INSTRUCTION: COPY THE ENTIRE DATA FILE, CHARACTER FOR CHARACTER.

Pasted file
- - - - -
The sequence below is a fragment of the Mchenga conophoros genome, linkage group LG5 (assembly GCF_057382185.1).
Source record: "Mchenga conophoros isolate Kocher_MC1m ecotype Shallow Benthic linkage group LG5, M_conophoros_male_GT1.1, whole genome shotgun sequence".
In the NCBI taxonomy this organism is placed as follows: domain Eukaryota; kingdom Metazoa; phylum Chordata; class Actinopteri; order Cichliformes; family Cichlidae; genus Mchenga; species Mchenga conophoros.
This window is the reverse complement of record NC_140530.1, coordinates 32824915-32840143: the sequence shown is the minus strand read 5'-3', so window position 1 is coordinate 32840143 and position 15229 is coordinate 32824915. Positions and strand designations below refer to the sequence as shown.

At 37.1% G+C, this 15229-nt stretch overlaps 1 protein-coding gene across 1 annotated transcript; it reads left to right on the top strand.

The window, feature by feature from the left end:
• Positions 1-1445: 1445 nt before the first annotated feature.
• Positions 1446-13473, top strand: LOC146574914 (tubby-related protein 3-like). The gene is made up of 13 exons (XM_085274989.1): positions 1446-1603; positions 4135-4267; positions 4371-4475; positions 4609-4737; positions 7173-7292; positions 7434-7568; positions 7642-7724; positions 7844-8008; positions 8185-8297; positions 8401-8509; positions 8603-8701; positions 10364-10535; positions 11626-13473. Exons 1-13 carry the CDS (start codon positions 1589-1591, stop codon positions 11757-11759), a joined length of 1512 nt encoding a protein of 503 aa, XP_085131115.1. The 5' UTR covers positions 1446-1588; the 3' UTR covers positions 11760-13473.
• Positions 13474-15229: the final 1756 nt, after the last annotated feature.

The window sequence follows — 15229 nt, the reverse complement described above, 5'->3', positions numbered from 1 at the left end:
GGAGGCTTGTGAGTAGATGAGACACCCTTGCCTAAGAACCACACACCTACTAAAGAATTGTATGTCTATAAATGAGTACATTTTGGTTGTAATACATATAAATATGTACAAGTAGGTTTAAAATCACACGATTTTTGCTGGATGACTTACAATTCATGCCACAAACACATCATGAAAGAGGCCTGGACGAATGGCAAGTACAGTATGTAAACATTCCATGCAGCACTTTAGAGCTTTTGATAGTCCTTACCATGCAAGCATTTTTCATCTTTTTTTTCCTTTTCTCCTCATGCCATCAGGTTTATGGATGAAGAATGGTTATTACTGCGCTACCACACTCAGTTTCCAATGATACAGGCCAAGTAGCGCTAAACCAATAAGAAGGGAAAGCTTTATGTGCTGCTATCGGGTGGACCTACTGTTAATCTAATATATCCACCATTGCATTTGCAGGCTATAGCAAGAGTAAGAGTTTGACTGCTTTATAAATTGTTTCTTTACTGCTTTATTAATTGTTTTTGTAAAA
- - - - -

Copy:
The sequence below is a fragment of the Mchenga conophoros genome, linkage group LG5 (assembly GCF_057382185.1).
Source record: "Mchenga conophoros isolate Kocher_MC1m ecotype Shallow Benthic linkage group LG5, M_conophoros_male_GT1.1, whole genome shotgun sequence".
In the NCBI taxonomy this organism is placed as follows: domain Eukaryota; kingdom Metazoa; phylum Chordata; class Actinopteri; order Cichliformes; family Cichlidae; genus Mchenga; species Mchenga conophoros.
This window is the reverse complement of record NC_140530.1, coordinates 32824915-32840143: the sequence shown is the minus strand read 5'-3', so window position 1 is coordinate 32840143 and position 15229 is coordinate 32824915. Positions and strand designations below refer to the sequence as shown.

At 37.1% G+C, this 15229-nt stretch overlaps 1 protein-coding gene across 1 annotated transcript; it reads left to right on the top strand.

The window, feature by feature from the left end:
• Positions 1-1445: 1445 nt before the first annotated feature.
• Positions 1446-13473, top strand: LOC146574914 (tubby-related protein 3-like). The gene is made up of 13 exons (XM_085274989.1): positions 1446-1603; positions 4135-4267; positions 4371-4475; positions 4609-4737; positions 7173-7292; positions 7434-7568; positions 7642-7724; positions 7844-8008; positions 8185-8297; positions 8401-8509; positions 8603-8701; positions 10364-10535; positions 11626-13473. Exons 1-13 carry the CDS (start codon positions 1589-1591, stop codon positions 11757-11759), a joined length of 1512 nt encoding a protein of 503 aa, XP_085131115.1. The 5' UTR covers positions 1446-1588; the 3' UTR covers positions 11760-13473.
• Positions 13474-15229: the final 1756 nt, after the last annotated feature.

The window sequence follows — 15229 nt, the reverse complement described above, 5'->3', positions numbered from 1 at the left end:
GGAGGCTTGTGAGTAGATGAGACACCCTTGCCTAAGAACCACACACCTACTAAAGAATTGTATGTCTATAAATGAGTACATTTTGGTTGTAATACATATAAATATGTACAAGTAGGTTTAAAATCACACGATTTTTGCTGGATGACTTACAATTCATGCCACAAACACATCATGAAAGAGGCCTGGACGAATGGCAAGTACAGTATGTAAACATTCCATGCAGCACTTTAGAGCTTTTGATAGTCCTTACCATGCAAGCATTTTTCATCTTTTTTTTCCTTTTCTCCTCATGCCATCAGGTTTATGGATGAAGAATGGTTATTACTGCGCTACCACACTCAGTTTCCAATGATACAGGCCAAGTAGCGCTAAACCAATAAGAAGGGAAAGCTTTATGTGCTGCTATCGGGTGGACCTACTGTTAATCTAATATATCCACCATTGCATTTGCAGGCTATAGCAAGAGTAAGAGTTTGACTGCTTTATAAATTGTTTCTTTACTGCTTTATTAATTGTTTTTGTAAAA